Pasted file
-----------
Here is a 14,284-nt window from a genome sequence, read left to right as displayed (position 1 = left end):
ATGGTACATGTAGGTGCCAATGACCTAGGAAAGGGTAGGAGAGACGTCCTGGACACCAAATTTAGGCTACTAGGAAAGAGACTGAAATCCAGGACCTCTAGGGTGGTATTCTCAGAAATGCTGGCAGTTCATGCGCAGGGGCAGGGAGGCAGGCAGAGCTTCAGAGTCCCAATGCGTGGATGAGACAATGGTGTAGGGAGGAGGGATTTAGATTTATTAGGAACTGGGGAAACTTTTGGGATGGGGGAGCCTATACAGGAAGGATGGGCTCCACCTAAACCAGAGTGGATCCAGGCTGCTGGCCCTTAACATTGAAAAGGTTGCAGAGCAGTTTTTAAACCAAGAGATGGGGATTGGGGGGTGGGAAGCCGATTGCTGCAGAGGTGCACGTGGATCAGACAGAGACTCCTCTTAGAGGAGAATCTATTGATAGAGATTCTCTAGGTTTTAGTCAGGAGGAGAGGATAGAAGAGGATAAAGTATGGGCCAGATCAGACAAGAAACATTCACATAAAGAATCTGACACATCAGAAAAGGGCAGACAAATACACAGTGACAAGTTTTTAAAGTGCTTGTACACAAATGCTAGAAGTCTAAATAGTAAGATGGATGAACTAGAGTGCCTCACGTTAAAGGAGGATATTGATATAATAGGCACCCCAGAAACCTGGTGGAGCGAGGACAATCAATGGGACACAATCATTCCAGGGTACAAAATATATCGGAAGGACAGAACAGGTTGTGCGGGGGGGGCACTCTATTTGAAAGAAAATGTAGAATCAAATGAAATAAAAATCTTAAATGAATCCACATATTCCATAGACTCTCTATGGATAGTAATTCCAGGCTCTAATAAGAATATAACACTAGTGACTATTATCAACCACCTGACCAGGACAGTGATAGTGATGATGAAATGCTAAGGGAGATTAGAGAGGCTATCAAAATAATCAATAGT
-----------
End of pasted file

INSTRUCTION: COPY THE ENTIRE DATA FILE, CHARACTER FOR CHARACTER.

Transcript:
Here is a 14,284-nt window from a genome sequence, read left to right as displayed (position 1 = left end):
ATGGTACATGTAGGTGCCAATGACCTAGGAAAGGGTAGGAGAGACGTCCTGGACACCAAATTTAGGCTACTAGGAAAGAGACTGAAATCCAGGACCTCTAGGGTGGTATTCTCAGAAATGCTGGCAGTTCATGCGCAGGGGCAGGGAGGCAGGCAGAGCTTCAGAGTCCCAATGCGTGGATGAGACAATGGTGTAGGGAGGAGGGATTTAGATTTATTAGGAACTGGGGAAACTTTTGGGATGGGGGAGCCTATACAGGAAGGATGGGCTCCACCTAAACCAGAGTGGATCCAGGCTGCTGGCCCTTAACATTGAAAAGGTTGCAGAGCAGTTTTTAAACCAAGAGATGGGGATTGGGGGGTGGGAAGCCGATTGCTGCAGAGGTGCACGTGGATCAGACAGAGACTCCTCTTAGAGGAGAATCTATTGATAGAGATTCTCTAGGTTTTAGTCAGGAGGAGAGGATAGAAGAGGATAAAGTATGGGCCAGATCAGACAAGAAACATTCACATAAAGAATCTGACACATCAGAAAAGGGCAGACAAATACACAGTGACAAGTTTTTAAAGTGCTTGTACACAAATGCTAGAAGTCTAAATAGTAAGATGGATGAACTAGAGTGCCTCACGTTAAAGGAGGATATTGATATAATAGGCACCCCAGAAACCTGGTGGAGCGAGGACAATCAATGGGACACAATCATTCCAGGGTACAAAATATATCGGAAGGACAGAACAGGTTGTGCGGGGGGGGCACTCTATTTGAAAGAAAATGTAGAATCAAATGAAATAAAAATCTTAAATGAATCCACATATTCCATAGACTCTCTATGGATAGTAATTCCAGGCTCTAATAAGAATATAACACTAGTGACTATTATCAACCACCTGACCAGGACAGTGATAGTGATGATGAAATGCTAAGGGAGATTAGAGAGGCTATCAAAATAATCAATAGT